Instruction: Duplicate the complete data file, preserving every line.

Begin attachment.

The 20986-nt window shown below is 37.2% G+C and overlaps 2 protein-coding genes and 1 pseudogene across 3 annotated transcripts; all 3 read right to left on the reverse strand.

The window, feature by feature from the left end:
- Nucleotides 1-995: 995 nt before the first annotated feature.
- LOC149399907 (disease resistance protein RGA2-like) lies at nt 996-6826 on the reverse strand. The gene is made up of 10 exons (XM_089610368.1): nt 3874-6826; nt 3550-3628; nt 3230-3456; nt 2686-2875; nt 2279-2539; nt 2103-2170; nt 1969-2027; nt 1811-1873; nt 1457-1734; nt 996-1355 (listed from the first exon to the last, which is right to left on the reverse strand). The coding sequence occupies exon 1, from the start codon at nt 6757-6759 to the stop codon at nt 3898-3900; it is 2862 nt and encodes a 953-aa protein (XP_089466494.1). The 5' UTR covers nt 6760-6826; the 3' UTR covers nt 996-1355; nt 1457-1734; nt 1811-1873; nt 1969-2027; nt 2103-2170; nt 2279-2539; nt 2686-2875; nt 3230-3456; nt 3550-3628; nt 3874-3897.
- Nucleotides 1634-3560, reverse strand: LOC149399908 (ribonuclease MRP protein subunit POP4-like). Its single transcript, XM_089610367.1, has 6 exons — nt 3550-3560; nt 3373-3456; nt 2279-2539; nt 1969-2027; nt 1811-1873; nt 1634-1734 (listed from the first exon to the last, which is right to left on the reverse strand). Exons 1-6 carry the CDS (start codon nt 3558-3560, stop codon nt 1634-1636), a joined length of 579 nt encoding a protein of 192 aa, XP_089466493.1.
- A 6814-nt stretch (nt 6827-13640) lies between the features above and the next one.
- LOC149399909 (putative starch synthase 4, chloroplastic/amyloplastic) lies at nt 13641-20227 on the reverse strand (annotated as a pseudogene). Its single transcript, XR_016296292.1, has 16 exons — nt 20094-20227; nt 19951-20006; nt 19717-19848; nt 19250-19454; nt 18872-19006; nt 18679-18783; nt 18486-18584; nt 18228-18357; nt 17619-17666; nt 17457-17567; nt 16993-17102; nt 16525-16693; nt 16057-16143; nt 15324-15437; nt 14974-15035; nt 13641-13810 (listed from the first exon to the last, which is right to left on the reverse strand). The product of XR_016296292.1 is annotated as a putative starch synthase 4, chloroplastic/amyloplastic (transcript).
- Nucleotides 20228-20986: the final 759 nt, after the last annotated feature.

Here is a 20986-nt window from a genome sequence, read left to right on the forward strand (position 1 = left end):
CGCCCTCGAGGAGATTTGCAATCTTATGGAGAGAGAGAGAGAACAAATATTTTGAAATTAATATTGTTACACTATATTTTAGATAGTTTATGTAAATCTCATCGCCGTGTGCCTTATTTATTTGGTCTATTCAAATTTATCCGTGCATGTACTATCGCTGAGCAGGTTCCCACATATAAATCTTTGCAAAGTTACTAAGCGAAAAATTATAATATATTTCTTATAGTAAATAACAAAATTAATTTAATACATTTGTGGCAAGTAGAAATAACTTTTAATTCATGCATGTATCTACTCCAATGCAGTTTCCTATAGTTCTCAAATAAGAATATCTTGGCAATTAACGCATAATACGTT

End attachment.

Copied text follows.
The 20986-nt window shown below is 37.2% G+C and overlaps 2 protein-coding genes and 1 pseudogene across 3 annotated transcripts; all 3 read right to left on the reverse strand.

The window, feature by feature from the left end:
- Nucleotides 1-995: 995 nt before the first annotated feature.
- LOC149399907 (disease resistance protein RGA2-like) lies at nt 996-6826 on the reverse strand. The gene is made up of 10 exons (XM_089610368.1): nt 3874-6826; nt 3550-3628; nt 3230-3456; nt 2686-2875; nt 2279-2539; nt 2103-2170; nt 1969-2027; nt 1811-1873; nt 1457-1734; nt 996-1355 (listed from the first exon to the last, which is right to left on the reverse strand). The coding sequence occupies exon 1, from the start codon at nt 6757-6759 to the stop codon at nt 3898-3900; it is 2862 nt and encodes a 953-aa protein (XP_089466494.1). The 5' UTR covers nt 6760-6826; the 3' UTR covers nt 996-1355; nt 1457-1734; nt 1811-1873; nt 1969-2027; nt 2103-2170; nt 2279-2539; nt 2686-2875; nt 3230-3456; nt 3550-3628; nt 3874-3897.
- Nucleotides 1634-3560, reverse strand: LOC149399908 (ribonuclease MRP protein subunit POP4-like). Its single transcript, XM_089610367.1, has 6 exons — nt 3550-3560; nt 3373-3456; nt 2279-2539; nt 1969-2027; nt 1811-1873; nt 1634-1734 (listed from the first exon to the last, which is right to left on the reverse strand). Exons 1-6 carry the CDS (start codon nt 3558-3560, stop codon nt 1634-1636), a joined length of 579 nt encoding a protein of 192 aa, XP_089466493.1.
- A 6814-nt stretch (nt 6827-13640) lies between the features above and the next one.
- LOC149399909 (putative starch synthase 4, chloroplastic/amyloplastic) lies at nt 13641-20227 on the reverse strand (annotated as a pseudogene). Its single transcript, XR_016296292.1, has 16 exons — nt 20094-20227; nt 19951-20006; nt 19717-19848; nt 19250-19454; nt 18872-19006; nt 18679-18783; nt 18486-18584; nt 18228-18357; nt 17619-17666; nt 17457-17567; nt 16993-17102; nt 16525-16693; nt 16057-16143; nt 15324-15437; nt 14974-15035; nt 13641-13810 (listed from the first exon to the last, which is right to left on the reverse strand). The product of XR_016296292.1 is annotated as a putative starch synthase 4, chloroplastic/amyloplastic (transcript).
- Nucleotides 20228-20986: the final 759 nt, after the last annotated feature.

Here is a 20986-nt window from a genome sequence, read left to right on the forward strand (position 1 = left end):
CGCCCTCGAGGAGATTTGCAATCTTATGGAGAGAGAGAGAGAACAAATATTTTGAAATTAATATTGTTACACTATATTTTAGATAGTTTATGTAAATCTCATCGCCGTGTGCCTTATTTATTTGGTCTATTCAAATTTATCCGTGCATGTACTATCGCTGAGCAGGTTCCCACATATAAATCTTTGCAAAGTTACTAAGCGAAAAATTATAATATATTTCTTATAGTAAATAACAAAATTAATTTAATACATTTGTGGCAAGTAGAAATAACTTTTAATTCATGCATGTATCTACTCCAATGCAGTTTCCTATAGTTCTCAAATAAGAATATCTTGGCAATTAACGCATAATACGTT